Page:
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Why Labor Is Nuts to Fight Brown on Pensions

Oct31

Let’s stipulate that public employee pension costs are not the fundamental cause of California’s financial problems. We can even accept the argument from the union-backed Californians for Retirement Security that “the average public pension in California is $26,000-a-year,” that “three-quarters of CalPERS retirees collect $36,000 or less” and that “public pensions equal just 3% percent of California’s budget.”

But public employee unions and their Democratic sock puppets in the Legislature are kidding themselves if they think they don’t have a political problem anyway. Whatever portion of California’s fiscal failings is a function of public employee pensions – and no one is arguing that it’s zero percent – labor leaders and their cronies need to convince the vast voting public that they are part of the solution, not the source of the problem.

Which is why, as a political matter – and clearly, Calbuzz is far, far better equipped to discuss the politics than the policy — the unions and their legislative allies are nuts to take a hard line against Gov. Jerry Brown’s opening gambit on pension reform.

You want policy analysis? Read our pal Dan Borenstein in the Contra Costa Times who says, “Brown’s new pension reform plan signals he’s serious about restoring fiscal sanity to public employee retirement systems, but it lacks critical details and doesn’t stop the transfer of hundreds of billions of dollars of debt to our children.”

You want details, read this nifty outline by Jon Ortiz of the SacBeeMinus. Or read Anthony York and Michael Mishak in the ByGodLATimes for a compendium of reactions.

But if you want to see an ostrich response, check out this from Dave Low, chairman of Californians for Retirement Security:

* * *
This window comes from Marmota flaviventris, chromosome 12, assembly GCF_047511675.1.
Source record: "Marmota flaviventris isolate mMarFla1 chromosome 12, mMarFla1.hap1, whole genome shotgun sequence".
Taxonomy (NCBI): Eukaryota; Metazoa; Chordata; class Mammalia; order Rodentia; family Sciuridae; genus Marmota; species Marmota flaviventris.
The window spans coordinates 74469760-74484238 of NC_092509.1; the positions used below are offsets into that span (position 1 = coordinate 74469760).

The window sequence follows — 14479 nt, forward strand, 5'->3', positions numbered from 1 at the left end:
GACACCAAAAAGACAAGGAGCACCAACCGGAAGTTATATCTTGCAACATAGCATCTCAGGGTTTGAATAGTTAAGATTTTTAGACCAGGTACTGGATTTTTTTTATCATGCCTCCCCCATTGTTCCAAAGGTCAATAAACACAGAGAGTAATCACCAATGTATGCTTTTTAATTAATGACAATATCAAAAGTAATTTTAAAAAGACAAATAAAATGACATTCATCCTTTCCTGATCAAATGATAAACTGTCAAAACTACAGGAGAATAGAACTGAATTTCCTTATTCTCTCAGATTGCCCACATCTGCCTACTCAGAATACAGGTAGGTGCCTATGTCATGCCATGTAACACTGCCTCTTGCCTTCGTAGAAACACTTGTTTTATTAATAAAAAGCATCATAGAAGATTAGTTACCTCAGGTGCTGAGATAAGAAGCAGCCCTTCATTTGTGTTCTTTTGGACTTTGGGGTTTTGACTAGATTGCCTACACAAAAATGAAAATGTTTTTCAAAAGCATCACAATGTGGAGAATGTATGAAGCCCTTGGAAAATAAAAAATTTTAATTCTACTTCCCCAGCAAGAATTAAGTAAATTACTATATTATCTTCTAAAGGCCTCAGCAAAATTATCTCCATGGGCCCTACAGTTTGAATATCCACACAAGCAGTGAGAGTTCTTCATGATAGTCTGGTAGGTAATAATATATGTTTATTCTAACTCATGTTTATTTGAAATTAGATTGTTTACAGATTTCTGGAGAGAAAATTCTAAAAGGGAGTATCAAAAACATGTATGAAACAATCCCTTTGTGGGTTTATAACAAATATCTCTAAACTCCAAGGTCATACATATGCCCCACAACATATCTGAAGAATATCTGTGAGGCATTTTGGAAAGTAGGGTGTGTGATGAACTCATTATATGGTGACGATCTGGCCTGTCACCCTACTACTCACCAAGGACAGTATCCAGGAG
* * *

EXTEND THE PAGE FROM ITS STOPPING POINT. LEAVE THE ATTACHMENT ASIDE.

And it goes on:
“We are disappointed that the governor is proposing pension changes that will undermine retirement security for public employees. It is unfortunate that he has proposed to increase the retirement age, shift greater costs to workers and impose a hybrid plan on new employees, when public employees already have agreed to hundreds of millions of dollars in pension concessions at the state and local level.”

Impactful profundity: No it’s not “unfortunate” that Brown has proposed these changes. In fact, Big Labor ought to be damn glad the governor is seeking to maintain and not gut public employee pensions. What they don’t seem to get is what Steve Harmon and John Woolfolk of the San Jose MurkyNews picked up on when Brown unveiled his proposals.

“Brown suggested that, as they react to his pension proposal, Democrats in the Legislature should think about their broader political goals, such as winning voter approval of tax increases in November 2012,” they wrote.

“It’ll be up to the Legislature to rise above the pressures and enact real pension reform, particularly if they’re desirous of having a favorable reaction on the part of the electorate,” Brown said. “November could have some very profoundly impactful measures on the ballot. I’d say the Legislature is well-advised to take this very seriously and get it all enacted and get it on the ballot in November when there will be other things on it that they’re quite interested in.”

And that’s the central point in all of this. Calbuzz would argue that most, if not all, of California’s financial woes, not to say its social injustices, would be eliminated by addressing the inequality of Proposition 13’s application to commercial and industrial property; the lack of an oil-severance tax; a shift of sales taxes toward services; a return to pre-Schwarzenegger-level vehicle license fees, an increased income tax on millionaires and an end to the single sales factor break.

But if any of these measures are to have a chance of survival, the public has to be convinced that public employee pensions are not cause of what ails us. And to win that argument, public employee unions need to show they’re willing to participate in solving California’s long-term financial health – whether or not they’re the cause of the problem.

Bottom line: Perhaps, as Borenstein argues, Brown has not gone far enough. But he has laid out a set of proposals that, taken together, begin to address the public employee pension issue without attacking state workers or wiping out the concept of defined benefits and the rights of public employees.

That should be a starting point for constructive engagement – not a battle cry to the trenches.